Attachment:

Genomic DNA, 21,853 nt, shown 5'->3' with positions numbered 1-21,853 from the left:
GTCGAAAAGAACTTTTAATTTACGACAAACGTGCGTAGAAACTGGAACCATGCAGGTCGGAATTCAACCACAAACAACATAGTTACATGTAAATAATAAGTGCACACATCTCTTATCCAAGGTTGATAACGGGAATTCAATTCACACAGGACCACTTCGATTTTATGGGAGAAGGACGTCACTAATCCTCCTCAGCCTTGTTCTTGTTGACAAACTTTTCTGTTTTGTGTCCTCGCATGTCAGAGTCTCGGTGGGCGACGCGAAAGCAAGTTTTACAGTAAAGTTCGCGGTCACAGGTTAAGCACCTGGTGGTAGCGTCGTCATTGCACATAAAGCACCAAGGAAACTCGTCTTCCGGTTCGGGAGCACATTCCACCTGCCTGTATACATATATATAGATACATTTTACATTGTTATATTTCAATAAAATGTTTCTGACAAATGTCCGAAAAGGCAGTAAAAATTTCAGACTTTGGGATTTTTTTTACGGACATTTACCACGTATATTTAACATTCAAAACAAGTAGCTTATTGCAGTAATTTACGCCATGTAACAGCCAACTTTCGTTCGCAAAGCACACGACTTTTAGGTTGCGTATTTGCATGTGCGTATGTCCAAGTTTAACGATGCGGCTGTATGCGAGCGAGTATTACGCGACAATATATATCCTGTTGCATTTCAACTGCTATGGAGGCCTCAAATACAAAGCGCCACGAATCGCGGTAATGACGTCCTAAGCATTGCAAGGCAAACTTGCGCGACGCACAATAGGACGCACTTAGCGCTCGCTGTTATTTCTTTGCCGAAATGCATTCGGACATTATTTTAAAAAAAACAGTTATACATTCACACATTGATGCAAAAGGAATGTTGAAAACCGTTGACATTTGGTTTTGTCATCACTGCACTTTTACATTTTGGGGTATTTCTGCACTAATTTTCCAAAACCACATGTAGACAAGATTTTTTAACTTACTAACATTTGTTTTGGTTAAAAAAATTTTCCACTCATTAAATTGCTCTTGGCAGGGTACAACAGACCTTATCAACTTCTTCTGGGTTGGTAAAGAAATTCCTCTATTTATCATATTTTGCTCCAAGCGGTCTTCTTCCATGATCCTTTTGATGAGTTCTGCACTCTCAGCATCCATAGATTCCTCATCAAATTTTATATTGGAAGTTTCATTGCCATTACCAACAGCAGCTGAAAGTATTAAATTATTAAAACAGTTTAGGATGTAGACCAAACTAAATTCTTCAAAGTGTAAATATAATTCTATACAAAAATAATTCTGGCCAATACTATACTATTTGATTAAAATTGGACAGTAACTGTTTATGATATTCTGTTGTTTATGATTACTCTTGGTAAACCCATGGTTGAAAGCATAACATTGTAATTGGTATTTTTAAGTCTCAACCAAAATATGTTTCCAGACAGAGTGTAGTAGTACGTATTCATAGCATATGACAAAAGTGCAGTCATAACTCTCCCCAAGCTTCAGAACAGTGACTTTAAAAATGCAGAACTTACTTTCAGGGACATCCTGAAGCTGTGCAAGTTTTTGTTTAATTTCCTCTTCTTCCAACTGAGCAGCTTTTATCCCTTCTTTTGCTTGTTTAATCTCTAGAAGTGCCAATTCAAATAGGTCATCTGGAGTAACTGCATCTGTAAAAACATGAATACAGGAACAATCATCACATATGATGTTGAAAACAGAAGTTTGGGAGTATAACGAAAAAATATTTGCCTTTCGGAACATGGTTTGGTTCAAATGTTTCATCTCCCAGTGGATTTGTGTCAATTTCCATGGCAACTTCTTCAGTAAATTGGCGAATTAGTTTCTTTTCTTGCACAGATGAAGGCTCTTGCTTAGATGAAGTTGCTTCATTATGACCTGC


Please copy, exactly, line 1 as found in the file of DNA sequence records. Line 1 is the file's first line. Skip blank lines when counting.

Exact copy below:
Genomic DNA, 21,853 nt, shown 5'->3' with positions numbered 1-21,853 from the left: